"The term “culture broker” or “cultural broker” is not particularly defined in the literature but is defined through common usage as a person who facilitates the border crossing of another person or group of people from one culture to another culture. Jezewski (in Jezewski & Sotnik, 2001) defined culture broking as “the act of bridging, linking or mediating between groups or persons of differing cultural backgrounds for the purpose of reducing conflict or producing change”. Usually the culture broker is from one or other of the cultures but could be from a third group. Often they are capable of acting in both directions. The role covers more than being an interpreter, although this is an important attribute in cross-cultural situations where language is part of the role.
A broker is usually defined as a middleman (sic) and emphasises the commercial aspect such as in stockbroker. In terms of cultural broker, the use of the term broker is most in accord with “middleman, intermediary, or agent generally; an interpreter, messenger, commissioner” from the Oxford English Dictionary and the idea of reward is not necessarily financial (e.g. Szasz, 2001). (The Oxford English Dictionary does not give a specific definition for cultural broker.)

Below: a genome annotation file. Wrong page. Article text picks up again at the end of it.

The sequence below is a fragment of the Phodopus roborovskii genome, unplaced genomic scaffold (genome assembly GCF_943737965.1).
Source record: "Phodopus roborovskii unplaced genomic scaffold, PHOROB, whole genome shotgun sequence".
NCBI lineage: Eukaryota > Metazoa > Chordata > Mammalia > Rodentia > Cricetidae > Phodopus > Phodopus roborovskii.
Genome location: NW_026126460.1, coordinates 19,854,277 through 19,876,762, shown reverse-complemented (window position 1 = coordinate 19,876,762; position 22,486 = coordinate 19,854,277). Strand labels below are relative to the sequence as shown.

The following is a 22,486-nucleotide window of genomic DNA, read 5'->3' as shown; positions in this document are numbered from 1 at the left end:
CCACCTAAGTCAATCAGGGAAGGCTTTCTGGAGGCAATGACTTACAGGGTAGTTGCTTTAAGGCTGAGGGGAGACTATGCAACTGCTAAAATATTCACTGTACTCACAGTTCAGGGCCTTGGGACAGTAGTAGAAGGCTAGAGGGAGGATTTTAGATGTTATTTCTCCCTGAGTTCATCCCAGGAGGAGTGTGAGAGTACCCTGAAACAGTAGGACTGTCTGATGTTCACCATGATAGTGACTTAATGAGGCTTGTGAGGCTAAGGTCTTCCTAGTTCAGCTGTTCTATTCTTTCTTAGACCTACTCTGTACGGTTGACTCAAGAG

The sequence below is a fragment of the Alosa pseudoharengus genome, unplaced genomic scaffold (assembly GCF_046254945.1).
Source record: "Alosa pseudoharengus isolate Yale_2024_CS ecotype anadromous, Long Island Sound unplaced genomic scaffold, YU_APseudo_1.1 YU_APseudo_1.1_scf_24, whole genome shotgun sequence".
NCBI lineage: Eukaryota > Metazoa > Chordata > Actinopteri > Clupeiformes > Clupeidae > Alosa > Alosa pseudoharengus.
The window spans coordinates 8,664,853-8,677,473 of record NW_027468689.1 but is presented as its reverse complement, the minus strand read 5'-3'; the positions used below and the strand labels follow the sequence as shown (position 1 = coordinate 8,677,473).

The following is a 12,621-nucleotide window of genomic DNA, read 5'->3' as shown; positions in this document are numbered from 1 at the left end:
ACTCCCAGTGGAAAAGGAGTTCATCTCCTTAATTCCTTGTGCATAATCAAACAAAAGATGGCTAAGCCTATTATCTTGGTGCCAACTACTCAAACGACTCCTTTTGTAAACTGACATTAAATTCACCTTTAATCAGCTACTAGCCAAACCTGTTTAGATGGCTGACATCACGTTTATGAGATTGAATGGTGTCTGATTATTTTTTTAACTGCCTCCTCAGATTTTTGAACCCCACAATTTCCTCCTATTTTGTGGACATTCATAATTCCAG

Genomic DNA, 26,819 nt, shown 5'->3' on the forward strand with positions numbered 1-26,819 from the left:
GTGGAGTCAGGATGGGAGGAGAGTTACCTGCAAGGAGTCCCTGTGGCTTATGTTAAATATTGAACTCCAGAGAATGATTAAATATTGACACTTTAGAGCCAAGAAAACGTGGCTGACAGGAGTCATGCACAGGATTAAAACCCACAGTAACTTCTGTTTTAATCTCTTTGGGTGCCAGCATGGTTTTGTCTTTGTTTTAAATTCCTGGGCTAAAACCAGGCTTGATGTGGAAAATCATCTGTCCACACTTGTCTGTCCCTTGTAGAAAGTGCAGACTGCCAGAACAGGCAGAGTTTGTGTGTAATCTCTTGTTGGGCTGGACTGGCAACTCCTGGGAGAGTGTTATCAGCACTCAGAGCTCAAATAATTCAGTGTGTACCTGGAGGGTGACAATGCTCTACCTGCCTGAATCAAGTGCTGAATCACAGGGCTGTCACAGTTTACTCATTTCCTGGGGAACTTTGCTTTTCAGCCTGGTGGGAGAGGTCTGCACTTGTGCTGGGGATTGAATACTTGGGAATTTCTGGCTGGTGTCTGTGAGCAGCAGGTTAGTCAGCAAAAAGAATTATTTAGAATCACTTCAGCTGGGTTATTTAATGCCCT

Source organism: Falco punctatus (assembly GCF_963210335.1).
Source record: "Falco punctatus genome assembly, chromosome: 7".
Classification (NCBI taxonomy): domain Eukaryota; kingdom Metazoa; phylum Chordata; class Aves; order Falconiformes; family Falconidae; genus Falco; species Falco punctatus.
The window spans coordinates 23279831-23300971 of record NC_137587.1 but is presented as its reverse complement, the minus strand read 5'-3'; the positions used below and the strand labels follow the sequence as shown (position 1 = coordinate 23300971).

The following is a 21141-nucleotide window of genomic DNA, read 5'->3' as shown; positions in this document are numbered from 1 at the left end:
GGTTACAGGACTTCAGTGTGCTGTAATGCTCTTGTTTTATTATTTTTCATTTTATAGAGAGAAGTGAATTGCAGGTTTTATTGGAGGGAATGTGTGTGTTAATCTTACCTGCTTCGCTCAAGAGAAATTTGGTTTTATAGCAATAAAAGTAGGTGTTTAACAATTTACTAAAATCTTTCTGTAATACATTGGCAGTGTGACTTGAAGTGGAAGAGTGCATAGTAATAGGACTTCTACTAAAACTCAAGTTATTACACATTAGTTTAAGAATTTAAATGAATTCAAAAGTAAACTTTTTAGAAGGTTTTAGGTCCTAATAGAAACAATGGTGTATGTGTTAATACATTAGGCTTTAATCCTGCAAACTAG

The origin of the term is in the field of anthropology in the mid-1900s, when several anthropologists wrote about native people whose role in their society was as a cultural intermediary or cultural broker, usually with the western society. The term ‘cultural intermediary’ was used in some of the literature, with ‘culture broker’ and ‘cultural broker’ as alternatives. Other terms used include ‘innovator’ and ‘marginal man’ (sic). The genre was given an historical perspective and the field of ethnohistory came into existence. The background to this can be found in the introduction to Margaret Connell Szasz’s Between Indian and White Worlds: The Cultural Broker (Szasz, 2001)."
Above text taken from: "The role of culture brokers in intercultural science education: A research proposal" by Michael Michie, Centre for Research in Science and Technology Education
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